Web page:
Denmark

Denmark

By the people for the people -- Danish offshore ownership model

The ownership model behind Copenhagen's 40 MW Middelgrund offshore wind plant -- with stakes in it shared equally between citizens and the local electricity company -- is so successful it deserves repeating. So say both Denmark's major utilities, Elsam in the west and E2 in the east. They have agreed with the wind turbine owners association to repeat the model, thereby giving the people of Denmark the opportunity to participate in ownership of future offshore wind plant. These are being built under an agreement between government and the utility sector for development of a total of 750 MW of offshore demonstration projects.

The agreed model rests on Denmark's tried and tested tradition of co-operative ownership of commonly used services, from farm shops and freezer houses in the old days, to wind plant ownership over the past two decades. This Danish co-operative spirit has superseded popular participation in ownership of the country's wealth through trading on the nation's stock exchange. Every twentieth family in Denmark today owns a wind turbine, or part of one, many of them as members of co-ops. The widespread ownership of the country's wind turbines has ensured widespread popular support for wind development.

The utilities and the owners association are positively inclined towards a co-operative ownership model for the 450 MW of wind plant to be built on Omø Stålgrunde in the Great Belt between the two halves of Denmark, off the island of Læsø in the Kattegat, and on Gedser Rev (reef) south of the island of Falster. These projects are being jointly developed by E2, Elsam, and the wind turbine owners association, which represents the interests of coming offshore wind co-operatives.

Any agreement for people-participation in offshore wind plant ownership is also to include a couple of the around 80 Vestas 2 MW turbines to be built on Horns Rev off the west coast of Denmark next year -- the first of the five planned offshore plant -- and between five and eight of the 75 turbines planned for Rødsand, south of the island of Lolland.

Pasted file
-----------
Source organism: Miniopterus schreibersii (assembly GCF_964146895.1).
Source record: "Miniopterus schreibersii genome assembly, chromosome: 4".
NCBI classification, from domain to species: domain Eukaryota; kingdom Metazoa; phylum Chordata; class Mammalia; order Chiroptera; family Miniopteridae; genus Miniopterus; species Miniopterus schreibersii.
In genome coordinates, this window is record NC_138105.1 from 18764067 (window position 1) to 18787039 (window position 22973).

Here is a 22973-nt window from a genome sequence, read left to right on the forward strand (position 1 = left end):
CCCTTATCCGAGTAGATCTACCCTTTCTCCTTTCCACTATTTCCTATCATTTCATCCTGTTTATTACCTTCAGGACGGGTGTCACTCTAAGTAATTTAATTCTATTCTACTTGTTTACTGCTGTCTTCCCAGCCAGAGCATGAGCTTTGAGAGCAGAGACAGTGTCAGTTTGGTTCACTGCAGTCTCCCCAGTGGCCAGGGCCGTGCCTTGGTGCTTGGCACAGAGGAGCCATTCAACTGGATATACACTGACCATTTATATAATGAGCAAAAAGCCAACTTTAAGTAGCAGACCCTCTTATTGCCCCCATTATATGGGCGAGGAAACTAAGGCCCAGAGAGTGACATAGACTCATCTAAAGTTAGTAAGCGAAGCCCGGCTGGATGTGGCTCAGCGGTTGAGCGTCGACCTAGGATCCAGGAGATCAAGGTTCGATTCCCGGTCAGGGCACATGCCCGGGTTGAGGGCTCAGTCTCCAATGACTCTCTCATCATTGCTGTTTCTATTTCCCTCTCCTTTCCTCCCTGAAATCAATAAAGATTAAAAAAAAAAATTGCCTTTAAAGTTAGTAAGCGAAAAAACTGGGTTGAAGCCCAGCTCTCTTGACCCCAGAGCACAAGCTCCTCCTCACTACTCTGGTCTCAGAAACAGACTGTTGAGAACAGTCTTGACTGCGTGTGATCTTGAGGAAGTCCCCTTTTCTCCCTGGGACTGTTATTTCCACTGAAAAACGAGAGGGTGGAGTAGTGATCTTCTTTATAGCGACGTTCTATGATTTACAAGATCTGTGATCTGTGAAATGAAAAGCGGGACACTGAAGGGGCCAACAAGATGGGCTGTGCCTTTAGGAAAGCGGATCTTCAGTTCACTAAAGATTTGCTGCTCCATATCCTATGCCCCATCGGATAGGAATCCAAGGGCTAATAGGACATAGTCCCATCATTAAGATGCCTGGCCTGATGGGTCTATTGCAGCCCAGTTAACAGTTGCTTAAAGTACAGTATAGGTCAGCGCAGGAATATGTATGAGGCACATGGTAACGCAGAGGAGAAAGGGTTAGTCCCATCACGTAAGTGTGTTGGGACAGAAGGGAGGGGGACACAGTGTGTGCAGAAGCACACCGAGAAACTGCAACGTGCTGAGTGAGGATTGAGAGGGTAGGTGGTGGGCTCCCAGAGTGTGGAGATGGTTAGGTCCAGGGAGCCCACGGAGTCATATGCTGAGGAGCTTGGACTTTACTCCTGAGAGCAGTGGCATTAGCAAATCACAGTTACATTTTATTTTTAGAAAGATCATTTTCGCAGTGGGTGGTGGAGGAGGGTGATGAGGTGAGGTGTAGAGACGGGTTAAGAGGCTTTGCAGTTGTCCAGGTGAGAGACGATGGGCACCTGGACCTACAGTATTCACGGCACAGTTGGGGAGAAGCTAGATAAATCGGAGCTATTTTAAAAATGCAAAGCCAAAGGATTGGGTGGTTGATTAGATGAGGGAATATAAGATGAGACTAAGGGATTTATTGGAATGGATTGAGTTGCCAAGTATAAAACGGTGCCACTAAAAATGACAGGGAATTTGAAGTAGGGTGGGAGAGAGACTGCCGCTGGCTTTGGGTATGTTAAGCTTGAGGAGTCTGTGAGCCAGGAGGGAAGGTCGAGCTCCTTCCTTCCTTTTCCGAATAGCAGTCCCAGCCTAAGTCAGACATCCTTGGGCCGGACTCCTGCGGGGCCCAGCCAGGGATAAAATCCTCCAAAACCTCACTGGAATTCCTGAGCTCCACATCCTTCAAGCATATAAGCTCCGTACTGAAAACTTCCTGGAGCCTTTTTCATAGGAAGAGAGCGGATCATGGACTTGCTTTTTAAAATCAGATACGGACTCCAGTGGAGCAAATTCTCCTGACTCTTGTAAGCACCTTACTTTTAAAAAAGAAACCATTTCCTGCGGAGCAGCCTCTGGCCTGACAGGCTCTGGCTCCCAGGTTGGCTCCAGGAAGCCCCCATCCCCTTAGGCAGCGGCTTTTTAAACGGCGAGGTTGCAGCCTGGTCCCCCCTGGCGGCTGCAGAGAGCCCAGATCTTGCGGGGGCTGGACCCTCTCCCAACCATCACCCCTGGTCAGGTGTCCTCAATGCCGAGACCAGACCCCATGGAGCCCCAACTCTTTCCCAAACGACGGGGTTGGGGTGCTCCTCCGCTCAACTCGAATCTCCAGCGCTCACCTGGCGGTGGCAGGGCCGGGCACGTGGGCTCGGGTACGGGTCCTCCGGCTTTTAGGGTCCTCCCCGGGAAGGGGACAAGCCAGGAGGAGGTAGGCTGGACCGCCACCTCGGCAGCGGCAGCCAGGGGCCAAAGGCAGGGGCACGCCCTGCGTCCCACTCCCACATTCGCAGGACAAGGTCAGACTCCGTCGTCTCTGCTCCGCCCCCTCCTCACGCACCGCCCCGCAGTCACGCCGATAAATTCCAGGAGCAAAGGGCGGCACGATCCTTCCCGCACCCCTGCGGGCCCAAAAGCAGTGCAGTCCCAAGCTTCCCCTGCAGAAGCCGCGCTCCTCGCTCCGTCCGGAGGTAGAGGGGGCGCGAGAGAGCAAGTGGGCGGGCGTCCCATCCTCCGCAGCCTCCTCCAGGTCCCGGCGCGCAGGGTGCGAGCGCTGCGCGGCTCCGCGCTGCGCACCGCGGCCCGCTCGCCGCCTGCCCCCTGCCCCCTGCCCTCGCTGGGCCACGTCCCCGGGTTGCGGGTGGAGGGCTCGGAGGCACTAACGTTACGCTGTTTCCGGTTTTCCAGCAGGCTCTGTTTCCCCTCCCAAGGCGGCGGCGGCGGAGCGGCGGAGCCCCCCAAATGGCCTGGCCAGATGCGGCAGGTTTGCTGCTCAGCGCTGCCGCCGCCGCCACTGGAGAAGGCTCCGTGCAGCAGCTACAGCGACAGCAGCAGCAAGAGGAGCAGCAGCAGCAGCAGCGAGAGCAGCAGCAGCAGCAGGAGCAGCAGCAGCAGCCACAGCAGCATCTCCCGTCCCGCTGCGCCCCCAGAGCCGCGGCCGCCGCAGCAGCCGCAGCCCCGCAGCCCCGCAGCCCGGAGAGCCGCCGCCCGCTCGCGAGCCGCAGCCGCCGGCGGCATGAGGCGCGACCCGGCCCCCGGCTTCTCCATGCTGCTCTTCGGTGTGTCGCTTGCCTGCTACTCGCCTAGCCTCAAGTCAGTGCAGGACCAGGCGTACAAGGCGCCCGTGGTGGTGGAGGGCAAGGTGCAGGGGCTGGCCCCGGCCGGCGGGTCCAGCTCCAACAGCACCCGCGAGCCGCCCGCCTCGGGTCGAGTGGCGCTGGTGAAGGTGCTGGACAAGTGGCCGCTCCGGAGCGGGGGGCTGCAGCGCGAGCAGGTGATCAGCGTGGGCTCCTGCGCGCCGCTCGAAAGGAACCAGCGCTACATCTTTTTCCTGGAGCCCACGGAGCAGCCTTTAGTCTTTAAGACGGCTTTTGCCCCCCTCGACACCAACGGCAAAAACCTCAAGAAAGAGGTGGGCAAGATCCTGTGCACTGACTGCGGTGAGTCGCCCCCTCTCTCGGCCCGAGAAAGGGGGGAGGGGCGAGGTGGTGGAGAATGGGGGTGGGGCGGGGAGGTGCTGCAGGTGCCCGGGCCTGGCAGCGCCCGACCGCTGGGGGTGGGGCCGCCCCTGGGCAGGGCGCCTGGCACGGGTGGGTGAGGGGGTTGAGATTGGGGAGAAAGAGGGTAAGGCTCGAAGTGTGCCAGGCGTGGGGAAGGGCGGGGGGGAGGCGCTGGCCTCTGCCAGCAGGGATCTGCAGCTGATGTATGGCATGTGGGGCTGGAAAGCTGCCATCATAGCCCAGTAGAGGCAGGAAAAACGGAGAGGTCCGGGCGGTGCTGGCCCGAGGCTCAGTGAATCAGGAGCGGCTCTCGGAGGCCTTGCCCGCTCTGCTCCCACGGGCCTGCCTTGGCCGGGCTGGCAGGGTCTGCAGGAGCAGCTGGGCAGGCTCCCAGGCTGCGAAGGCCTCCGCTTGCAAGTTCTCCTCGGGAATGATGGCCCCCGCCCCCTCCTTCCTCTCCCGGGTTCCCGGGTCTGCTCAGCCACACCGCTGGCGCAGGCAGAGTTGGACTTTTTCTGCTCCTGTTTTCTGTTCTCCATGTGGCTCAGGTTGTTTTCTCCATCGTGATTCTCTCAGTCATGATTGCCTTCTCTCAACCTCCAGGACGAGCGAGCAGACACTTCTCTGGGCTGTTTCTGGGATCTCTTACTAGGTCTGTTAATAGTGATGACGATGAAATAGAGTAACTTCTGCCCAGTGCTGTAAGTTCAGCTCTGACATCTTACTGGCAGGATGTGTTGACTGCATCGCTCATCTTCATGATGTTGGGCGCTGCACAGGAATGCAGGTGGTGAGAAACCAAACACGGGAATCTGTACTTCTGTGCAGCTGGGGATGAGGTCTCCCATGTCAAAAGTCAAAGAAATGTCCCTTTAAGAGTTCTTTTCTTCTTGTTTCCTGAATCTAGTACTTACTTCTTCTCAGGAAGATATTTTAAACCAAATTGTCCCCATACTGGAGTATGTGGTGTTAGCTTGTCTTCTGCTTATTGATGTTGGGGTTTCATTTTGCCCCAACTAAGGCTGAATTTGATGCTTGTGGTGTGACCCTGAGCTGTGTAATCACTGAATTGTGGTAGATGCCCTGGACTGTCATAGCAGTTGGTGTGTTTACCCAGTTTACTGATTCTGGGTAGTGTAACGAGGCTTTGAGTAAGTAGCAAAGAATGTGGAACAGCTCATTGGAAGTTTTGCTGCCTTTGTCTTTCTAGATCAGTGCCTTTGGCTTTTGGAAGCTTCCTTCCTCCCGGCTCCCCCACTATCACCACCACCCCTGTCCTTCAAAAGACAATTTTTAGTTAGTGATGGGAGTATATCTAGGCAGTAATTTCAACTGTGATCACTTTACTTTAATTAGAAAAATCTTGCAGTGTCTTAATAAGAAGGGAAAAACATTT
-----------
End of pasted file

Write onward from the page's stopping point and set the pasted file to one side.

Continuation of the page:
Realisation of the ownership plan is now up to the politicians and parliamentary agreement on allowing individual investor participation in offshore wind. The aims of the proposed model are to secure the continued popular support of wind power in Denmark, to keep alive the tradition of popular ownership of wind plant in a period when development ashore is expected to stagnate, to carry out the ideal of the "think globally, act locally" environmental movement, to find out if there is any private investor interest in offshore wind power, and to test different concepts for offering a slice of ownership where the output corresponds to a household or company's electricity consumption.

Time limited ownership

For at least the first two wind plant -- at Horns Rev and Rødsand -- the entire development and choice of turbines will be in the hands of Elsam and E2. Discussions are ongoing regarding the potential for re-purchase, at a fixed price, of the co-operatively owned turbines in each plant after 15-20 years of operation. The aim is to remove the burden of responsibility for the experimental nature of the demonstration projects from co-operative members.

For the final 450 MW of offshore development in three further projects, the aim is for Elsam and E2 to equally share the projects with the owners association to allow for early private investor involvement. If the third share intended for the co-operative failed to attract enough co-op members to make the project viable, Elsam and E2 would step in and make up the missing investment. Denmark's wind turbine ownership association is currently investigating various co-operative ownership models to see which would be most suitable.

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